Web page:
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Tuesday, January 23, 2007

A cross post

I've had questions and have read your questions about certain areas of the MBTI test, so after a little more research:

"This is the simple model. In fact, the Myers Briggs model is much more complicated than this - it is a dynamic model:
the preferences change and develop throughout life
the preferences interact with each other "

One area that I've questioned and see that others have as well is Judging. Mine was 11, which surprised me until I found this:

Judging and Perceiving
Judging and Perceiving preferences, within the context of personality types, refers to our attitude towards the external world, and how we live our lives on a day-to-day basis. People with the Judging preference want things to be neat, orderly and established. The Perceiving preference wants things to be flexible and spontaneous. Judgers want things settled, Perceivers want thing open-ended.

We are using Judging when we:

Make a list of things to do
Schedule things in advance
Form and express judgments
Bring closure to an issue so that we can move on

We are using Perceiving when we:

Postpone decisions to see what other options are available
Act spontaneously
Decide what to do as we do it, rather than forming a plan ahead of time
Do things at the last minute
We all use both Judging and Perceiving as we live our day-to-day life. Within the context of personality type, the important distinction is which way of life do we lean towards, and are more comfortable with.

The differences between Judging and Perceiving are probably the most marked differences of all the four preferences. People with strong Judging preferences might have a hard time accepting people with strong Perceiving preferences, and vice-versa. On the other hand, a "mixed" couple (one Perceiving and one Judging) can complement each other very well, if they have developed themselves enough to be able to accept each other's differences.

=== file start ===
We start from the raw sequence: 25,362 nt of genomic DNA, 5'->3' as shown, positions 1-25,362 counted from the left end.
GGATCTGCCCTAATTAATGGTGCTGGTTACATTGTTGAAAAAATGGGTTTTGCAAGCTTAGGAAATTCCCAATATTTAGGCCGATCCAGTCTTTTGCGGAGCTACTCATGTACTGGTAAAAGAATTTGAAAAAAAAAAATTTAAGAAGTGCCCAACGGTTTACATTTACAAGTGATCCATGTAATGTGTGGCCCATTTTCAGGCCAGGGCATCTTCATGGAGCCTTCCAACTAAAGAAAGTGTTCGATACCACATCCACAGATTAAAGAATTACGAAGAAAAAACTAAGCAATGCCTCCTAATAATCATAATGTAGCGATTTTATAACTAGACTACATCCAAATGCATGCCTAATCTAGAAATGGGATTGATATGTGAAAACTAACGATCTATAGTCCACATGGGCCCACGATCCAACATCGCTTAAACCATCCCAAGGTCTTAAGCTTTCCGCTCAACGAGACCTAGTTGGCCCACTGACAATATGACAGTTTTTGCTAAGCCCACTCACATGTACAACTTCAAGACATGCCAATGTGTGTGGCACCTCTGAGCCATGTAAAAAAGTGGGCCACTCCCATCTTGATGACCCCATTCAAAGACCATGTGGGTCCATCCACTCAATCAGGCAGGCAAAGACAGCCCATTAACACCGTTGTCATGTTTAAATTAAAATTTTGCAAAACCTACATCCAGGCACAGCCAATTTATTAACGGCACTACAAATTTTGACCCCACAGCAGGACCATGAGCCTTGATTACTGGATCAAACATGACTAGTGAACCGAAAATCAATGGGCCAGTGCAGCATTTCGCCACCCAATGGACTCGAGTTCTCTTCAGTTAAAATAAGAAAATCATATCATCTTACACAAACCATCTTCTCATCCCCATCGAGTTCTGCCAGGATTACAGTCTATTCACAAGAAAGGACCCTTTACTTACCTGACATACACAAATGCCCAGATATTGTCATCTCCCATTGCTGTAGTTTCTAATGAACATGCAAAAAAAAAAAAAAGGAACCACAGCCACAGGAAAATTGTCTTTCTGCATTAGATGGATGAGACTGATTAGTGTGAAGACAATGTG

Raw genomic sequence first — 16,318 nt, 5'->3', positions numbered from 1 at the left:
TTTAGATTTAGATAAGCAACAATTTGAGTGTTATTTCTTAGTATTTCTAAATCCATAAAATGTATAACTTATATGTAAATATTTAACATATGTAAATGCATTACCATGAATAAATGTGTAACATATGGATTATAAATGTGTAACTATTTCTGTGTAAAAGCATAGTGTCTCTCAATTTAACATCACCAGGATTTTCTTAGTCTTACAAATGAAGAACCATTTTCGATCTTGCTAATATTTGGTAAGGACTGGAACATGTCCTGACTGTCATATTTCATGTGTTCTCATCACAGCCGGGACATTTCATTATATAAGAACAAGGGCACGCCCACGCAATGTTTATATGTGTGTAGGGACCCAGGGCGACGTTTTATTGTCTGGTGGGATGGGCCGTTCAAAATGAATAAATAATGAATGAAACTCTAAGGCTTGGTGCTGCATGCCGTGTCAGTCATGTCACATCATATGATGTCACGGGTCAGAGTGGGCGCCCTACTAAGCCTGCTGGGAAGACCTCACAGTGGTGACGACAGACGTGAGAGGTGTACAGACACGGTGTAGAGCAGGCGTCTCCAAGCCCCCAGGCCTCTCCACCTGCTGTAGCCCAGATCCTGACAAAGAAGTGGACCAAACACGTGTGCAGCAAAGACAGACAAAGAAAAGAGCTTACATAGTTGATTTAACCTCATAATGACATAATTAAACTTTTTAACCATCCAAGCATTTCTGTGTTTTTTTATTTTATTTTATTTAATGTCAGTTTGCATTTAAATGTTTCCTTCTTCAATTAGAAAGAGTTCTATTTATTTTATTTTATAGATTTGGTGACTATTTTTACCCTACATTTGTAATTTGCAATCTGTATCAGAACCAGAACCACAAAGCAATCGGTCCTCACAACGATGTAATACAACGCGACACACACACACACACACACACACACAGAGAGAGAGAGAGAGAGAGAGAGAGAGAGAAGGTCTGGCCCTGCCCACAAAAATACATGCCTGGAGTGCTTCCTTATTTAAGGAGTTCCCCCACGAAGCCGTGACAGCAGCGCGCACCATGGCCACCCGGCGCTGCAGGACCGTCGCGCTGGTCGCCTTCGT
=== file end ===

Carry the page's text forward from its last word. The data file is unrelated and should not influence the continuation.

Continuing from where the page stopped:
I do make lists, but I also postpone decisions. I schedule things, but then act spontaneously. I form and express opinions, but often decide what to do as I do it (especially with quilting). I love bringing closure so I can move on, but often put it off until the last minute. No wonder the J was only 11%.

More here and
and this one is very good.


  1. Phew! My judging score was so high (can't remember it now - I've blocked it out!), I was embarrassed to share my results.

  2. Les - I was a little embarrassed because mine was so low. :0 I really think I am a P who wants to be a J! And can't quite manage it...

  3. I scored an 11 on the P/J scale too and also thought that perhaps I'm a P wanting to be a J. My inclination is more towards behaviors that would score on the Perception side, but in reality, I've adapted to Judging behaviors because it's the only way I can get things done and they are the kinds of things that I need to do in my worklife: make lists, prepare and track schedules, resolve issues etc. I no longer recall my original score on this when I first took the test, but if I was a J then, I bet I was even closer to the center than 11. Which makes sense as I think the real benefit of tools like the MBTI is to understand our inate tendencies and to see where we can seek improvements if necessary to accomplish what we want. I've always wondered why some people 'brag' about their profile. I once was in a discussion group where everyone proudly wore their ENTJ labels. I used to think it was weird -- why would I want to be like that? But now I see that there are postives/negatives in all of the profile types.

  4. Cam - I've been thinking about this, too. It makes traits that may have worried us a bit and presents the positive side. Also, it is interesting to see that by answering so few questions, the test can type most people accurately.

    I agree that it helps us see our innate tendencies in a fresh light and offers the opportunity for improvement. Also, I love seeing how much common sense is involved - you can label friends pretty accurately before they even take the test.

  5. I found this so very interesting Jenclair. I can't remember what I scored on the P/J scale, but from what I read here, I am very strongly P, but one that is consciously trying to be a J only because I feel more efficient that way.

  6. Lotus - I think that's me, too. :)